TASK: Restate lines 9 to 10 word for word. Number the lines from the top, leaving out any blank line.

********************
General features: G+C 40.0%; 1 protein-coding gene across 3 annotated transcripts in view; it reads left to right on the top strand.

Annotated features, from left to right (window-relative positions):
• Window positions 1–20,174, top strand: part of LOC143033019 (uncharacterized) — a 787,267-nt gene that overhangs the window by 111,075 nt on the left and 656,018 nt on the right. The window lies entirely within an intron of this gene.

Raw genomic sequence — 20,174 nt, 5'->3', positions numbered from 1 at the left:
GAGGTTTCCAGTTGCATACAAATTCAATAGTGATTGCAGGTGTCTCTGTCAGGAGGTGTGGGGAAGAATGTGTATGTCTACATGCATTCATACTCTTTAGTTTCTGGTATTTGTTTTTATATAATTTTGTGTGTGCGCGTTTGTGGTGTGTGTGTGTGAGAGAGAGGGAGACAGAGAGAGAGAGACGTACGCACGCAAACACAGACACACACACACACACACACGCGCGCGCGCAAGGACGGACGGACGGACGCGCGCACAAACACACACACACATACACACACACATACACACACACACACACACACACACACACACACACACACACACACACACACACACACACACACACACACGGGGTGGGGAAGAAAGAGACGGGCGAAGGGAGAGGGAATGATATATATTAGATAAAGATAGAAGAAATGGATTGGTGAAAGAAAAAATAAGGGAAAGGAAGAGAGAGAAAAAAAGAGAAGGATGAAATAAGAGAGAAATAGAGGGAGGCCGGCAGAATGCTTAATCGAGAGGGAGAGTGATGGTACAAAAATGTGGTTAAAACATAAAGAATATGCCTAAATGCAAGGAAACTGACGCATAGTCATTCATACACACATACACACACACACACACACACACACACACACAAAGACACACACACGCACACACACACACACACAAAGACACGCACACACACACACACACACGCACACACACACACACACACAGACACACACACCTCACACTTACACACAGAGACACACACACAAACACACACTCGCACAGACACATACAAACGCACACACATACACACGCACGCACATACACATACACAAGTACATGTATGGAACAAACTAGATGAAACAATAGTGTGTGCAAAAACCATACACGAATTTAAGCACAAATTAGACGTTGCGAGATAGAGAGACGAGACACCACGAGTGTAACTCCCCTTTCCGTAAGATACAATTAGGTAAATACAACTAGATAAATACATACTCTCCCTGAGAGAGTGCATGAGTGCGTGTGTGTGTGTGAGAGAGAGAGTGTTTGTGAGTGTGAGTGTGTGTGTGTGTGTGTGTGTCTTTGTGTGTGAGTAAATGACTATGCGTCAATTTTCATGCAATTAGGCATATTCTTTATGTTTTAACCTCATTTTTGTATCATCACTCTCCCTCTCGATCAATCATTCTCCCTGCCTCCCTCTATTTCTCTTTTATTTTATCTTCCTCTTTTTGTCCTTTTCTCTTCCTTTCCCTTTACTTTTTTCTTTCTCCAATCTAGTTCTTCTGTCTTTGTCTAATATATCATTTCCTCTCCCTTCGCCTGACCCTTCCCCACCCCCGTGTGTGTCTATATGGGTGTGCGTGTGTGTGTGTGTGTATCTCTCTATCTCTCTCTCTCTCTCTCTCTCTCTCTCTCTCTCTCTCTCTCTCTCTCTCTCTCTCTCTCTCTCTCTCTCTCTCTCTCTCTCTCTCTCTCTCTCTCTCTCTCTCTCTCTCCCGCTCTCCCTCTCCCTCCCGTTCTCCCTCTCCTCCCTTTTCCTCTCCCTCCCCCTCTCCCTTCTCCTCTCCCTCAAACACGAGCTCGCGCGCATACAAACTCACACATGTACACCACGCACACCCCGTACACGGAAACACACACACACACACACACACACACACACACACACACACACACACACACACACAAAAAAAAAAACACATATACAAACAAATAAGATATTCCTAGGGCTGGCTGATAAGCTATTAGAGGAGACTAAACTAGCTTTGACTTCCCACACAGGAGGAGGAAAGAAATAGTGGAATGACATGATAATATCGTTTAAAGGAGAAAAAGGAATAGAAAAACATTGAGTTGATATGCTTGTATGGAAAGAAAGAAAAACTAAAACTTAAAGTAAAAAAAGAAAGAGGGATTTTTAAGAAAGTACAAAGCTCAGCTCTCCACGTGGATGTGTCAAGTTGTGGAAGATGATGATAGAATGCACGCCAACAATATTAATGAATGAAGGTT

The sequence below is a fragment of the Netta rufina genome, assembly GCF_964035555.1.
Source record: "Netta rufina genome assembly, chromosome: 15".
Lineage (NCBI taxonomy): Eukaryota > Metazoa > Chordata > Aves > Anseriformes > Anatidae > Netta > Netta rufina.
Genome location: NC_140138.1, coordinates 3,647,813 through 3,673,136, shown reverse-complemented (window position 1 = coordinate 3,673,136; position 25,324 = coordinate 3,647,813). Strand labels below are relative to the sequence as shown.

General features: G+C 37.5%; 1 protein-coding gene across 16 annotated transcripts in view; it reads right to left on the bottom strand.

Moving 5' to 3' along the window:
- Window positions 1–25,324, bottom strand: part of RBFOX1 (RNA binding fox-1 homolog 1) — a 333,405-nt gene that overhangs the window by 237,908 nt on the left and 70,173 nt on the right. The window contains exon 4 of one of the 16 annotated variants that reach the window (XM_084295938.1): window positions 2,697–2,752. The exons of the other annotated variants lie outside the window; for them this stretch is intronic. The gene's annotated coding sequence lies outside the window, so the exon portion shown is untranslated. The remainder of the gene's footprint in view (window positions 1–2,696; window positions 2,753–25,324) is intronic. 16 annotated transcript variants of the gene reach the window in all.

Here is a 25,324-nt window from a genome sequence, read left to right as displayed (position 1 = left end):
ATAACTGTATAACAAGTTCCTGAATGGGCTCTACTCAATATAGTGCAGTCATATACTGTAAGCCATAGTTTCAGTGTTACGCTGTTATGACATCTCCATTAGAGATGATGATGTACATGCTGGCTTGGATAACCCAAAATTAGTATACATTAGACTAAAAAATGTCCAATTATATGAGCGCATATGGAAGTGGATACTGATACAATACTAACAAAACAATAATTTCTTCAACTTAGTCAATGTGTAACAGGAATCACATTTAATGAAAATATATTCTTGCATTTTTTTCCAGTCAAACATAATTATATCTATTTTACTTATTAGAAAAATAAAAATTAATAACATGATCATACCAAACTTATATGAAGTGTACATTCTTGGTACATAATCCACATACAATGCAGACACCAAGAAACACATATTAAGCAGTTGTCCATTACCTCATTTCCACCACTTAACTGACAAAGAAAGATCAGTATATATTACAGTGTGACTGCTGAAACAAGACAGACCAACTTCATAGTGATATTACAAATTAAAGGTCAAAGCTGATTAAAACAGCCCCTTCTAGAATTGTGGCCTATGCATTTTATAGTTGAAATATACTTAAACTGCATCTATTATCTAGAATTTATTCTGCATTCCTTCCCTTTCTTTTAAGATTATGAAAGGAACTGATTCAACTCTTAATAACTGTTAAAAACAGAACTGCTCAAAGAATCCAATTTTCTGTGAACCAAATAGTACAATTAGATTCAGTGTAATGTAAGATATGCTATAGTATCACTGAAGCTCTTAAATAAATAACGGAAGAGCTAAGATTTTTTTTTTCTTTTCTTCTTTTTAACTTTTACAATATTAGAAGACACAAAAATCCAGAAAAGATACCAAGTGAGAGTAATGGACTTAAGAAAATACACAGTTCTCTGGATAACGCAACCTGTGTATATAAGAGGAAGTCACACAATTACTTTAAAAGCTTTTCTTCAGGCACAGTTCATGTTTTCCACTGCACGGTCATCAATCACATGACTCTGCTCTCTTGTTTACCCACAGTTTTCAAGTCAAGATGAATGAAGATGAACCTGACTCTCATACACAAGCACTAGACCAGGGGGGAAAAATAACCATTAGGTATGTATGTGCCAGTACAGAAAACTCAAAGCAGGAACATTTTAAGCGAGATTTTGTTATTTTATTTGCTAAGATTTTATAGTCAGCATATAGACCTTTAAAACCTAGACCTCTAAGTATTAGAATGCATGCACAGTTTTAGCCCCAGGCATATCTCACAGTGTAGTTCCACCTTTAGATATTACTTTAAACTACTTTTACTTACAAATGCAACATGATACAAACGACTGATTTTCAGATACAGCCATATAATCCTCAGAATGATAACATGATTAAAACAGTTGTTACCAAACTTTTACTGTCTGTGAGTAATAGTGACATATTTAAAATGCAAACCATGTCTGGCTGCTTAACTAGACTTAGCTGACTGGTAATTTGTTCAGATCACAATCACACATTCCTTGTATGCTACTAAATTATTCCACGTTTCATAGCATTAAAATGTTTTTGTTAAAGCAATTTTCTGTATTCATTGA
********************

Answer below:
Genome location: NC_140138.1, coordinates 3,647,813 through 3,673,136, shown reverse-complemented (window position 1 = coordinate 3,673,136; position 25,324 = coordinate 3,647,813). Strand labels below are relative to the sequence as shown.

General features: G+C 37.5%; 1 protein-coding gene across 16 annotated transcripts in view; it reads right to left on the bottom strand.